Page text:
The symmetry was hard to miss.
Just as Turkey last week pushed the US nuclear stockpile out of the southern air base of Incirlik and raised the possibility of evicting US warplanes from their strategic launch pad just 112km from Syria, so too this week did Iran deny giving Russia an air base at Nojeh near Hamedan.
Washington took the slap from Ankara; Moscow from Tehran.
Both were qualified. The US later recovered the conditional use of Incirlik, while Moscow apparently retained non-permanent takeoff and landing rights at the Nojeh base.
Did those moves show Turkey’s President Recep Tayyip Erdogan and Iran's supreme leader Ayatollah Ali Khamenei singing from the same songbook?
There is no hard evidence of that as yet, but DEBKA Weekly has learned that Hakan Fidan, the head of the Turkish MIT secret service, has reestablished his contacts with the heads of Khamenei’s private intelligence service after a long period of cool relations.
Fidan’s steps were presented as a bid to persuade the supreme leader to receive Erdogan during his forthcoming visit to Tehran. Khamenei is playing hard to get. He says that it is right and proper for Erdogan to be satisfied with being greeted by Iran’s President Hassan Rouhani.
But aside from pilpul on protocol, Fidan’s and Khamenei’s secret agencies are busy opening up their own back-channels.
While there may never be complete trust between the two spy agencies, DEBKA Weekly’s military and intelligence sources believe they may be able to coordinate for well-defined objectives – such as, for instance, a combined effort to push the US out of its Middle East holdings, while also delimiting Russia’s expansionist drive.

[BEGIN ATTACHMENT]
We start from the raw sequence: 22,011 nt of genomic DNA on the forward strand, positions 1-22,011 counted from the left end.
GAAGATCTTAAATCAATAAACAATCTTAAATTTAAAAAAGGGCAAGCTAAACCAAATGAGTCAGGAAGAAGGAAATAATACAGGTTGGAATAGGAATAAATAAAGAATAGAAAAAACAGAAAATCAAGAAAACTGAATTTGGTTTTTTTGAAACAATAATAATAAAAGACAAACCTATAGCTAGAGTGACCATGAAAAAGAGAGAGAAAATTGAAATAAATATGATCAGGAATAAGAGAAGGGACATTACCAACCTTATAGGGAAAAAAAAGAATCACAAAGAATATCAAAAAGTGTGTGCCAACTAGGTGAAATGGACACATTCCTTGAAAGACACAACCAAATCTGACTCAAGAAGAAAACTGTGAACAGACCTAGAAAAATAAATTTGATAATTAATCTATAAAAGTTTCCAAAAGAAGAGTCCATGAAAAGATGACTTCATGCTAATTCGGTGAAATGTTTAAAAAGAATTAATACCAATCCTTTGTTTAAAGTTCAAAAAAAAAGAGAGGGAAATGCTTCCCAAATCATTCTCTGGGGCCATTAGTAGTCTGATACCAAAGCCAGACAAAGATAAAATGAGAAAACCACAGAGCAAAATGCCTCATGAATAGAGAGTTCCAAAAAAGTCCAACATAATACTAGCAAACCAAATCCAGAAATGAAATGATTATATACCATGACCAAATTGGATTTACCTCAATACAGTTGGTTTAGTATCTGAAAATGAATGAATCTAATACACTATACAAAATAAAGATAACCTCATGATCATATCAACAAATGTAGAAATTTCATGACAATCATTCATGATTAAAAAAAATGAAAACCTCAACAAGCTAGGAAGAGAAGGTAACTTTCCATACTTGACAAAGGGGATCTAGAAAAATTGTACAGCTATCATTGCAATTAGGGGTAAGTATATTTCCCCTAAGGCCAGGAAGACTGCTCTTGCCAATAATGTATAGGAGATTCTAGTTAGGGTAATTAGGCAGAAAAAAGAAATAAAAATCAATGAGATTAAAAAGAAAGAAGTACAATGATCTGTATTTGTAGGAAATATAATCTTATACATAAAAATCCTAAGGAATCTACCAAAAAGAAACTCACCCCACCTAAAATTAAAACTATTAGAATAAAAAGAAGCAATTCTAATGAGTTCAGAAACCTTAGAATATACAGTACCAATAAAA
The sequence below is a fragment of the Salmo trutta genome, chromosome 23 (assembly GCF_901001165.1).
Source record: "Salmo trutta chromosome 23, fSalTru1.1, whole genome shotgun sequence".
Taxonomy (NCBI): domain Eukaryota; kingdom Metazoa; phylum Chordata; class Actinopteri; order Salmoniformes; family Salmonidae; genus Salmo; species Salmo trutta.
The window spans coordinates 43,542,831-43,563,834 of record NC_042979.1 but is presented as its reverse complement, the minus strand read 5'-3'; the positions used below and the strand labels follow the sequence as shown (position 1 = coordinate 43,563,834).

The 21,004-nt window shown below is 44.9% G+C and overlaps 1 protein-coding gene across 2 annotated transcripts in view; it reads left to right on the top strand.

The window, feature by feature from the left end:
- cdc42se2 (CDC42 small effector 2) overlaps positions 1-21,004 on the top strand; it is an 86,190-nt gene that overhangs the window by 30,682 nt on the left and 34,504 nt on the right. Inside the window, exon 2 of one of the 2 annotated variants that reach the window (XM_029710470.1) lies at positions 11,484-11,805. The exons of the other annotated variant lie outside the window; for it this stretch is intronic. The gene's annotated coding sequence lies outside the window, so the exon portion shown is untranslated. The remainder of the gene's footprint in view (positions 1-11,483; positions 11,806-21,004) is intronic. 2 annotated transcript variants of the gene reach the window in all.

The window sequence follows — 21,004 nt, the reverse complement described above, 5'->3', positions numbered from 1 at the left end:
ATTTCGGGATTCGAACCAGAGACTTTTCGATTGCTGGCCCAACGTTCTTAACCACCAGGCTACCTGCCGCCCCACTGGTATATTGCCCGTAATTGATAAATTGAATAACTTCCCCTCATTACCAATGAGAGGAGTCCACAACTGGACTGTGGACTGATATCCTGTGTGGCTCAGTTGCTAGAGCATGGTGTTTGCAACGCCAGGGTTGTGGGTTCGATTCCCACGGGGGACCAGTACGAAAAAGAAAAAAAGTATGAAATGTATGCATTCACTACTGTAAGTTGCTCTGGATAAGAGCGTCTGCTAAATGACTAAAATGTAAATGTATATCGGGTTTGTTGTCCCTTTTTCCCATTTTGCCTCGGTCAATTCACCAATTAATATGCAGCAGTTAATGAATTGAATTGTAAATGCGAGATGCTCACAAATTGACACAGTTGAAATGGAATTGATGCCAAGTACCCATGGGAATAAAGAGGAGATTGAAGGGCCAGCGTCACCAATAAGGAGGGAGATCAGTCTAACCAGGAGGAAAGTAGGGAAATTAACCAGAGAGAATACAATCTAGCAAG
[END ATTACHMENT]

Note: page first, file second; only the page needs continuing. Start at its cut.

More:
Only last week, Russia's President Vladimir Putin, and his chief strategist, Special Envoy to the Middle East Michael Bogdanov, were certain that a Moscow-led Russian-Turkish-Iranian-Iraqi alliance was ready to drop in the Kremlin’s lap. Indeed, Putin saw his aspiration coming true of a chain of Russian air bases stretching from Mozdok in Northern Ossetia (the Russian are already expanding the base and adding a second runway for heavy bombers), through Incirlik in Turkey, Khmeimim in Syrian Latakia, and Nojeh in Western Iran (see attached map).
Adding an Iraqi air base (still in negotiation with Baghdad) to the chain from the Caucasus, through the eastern Middle East, to the Caspian Sea – would have crowned the Kremlin’s greatest strategic achievement since Soviet Russia’s Cold War heydays in the 60's and early 70's of the last century, when Moscow was top dog in the Middle East.
But two local rulers – separately or in concert – are intent on putting a spanner in Putin’s works. Not only the ayatollah, but Erdogan too who, while aiming to hold the Americans to ransom over Incirlik – a topic subsequently covered in Vice President Joe Biden’s talks in Ankara on Aug. 24 – is in no hurry to allow the Russians to deploy in their stead.
The Turkish president is not averse to playing more than two ends against the middle against his allies.
On Aug. 20, just two weeks after sealing his entente cordiale with Putin in St. Petersburg, Erdogan called Ukraine President Petro Poroshenko to assure him that Turkey had not changed its "unwavering position regarding its support of Ukraine's independence and territorial integrity in the country's internationally recognized borders."
He added that Ankara would not recognize "Crimea's occupation" and would continue to support "the Crimean Tatars in every possible way."
Erdogan was not bothered when the “occupier,” his new friend Putin, landed the day before in the Crimea Peninsula and led a meeting there of the Russian Supreme National Security Council.
The Turkish ruler, like the ayatollah, clearly intended to show how he could clip the Russian president’s wings, if he chose, and that, even if he gave the Russian air force access to Incirlik, this did not confer on Putin a hegemonic role in the vast region in his sights from the Caucasus, through the Middle East and the Caspian Sea.
Have the two Middle East leaders ganged up to trash Putin’s vision of a Russian-Turkish-Iranian-Syrian-Iraqi bloc and promote their own double act? It is too soon to say. And if they have, they can’t be sure that the two big powers won’t come together at some point to defeat their ploy.
The symmetry was hard to miss.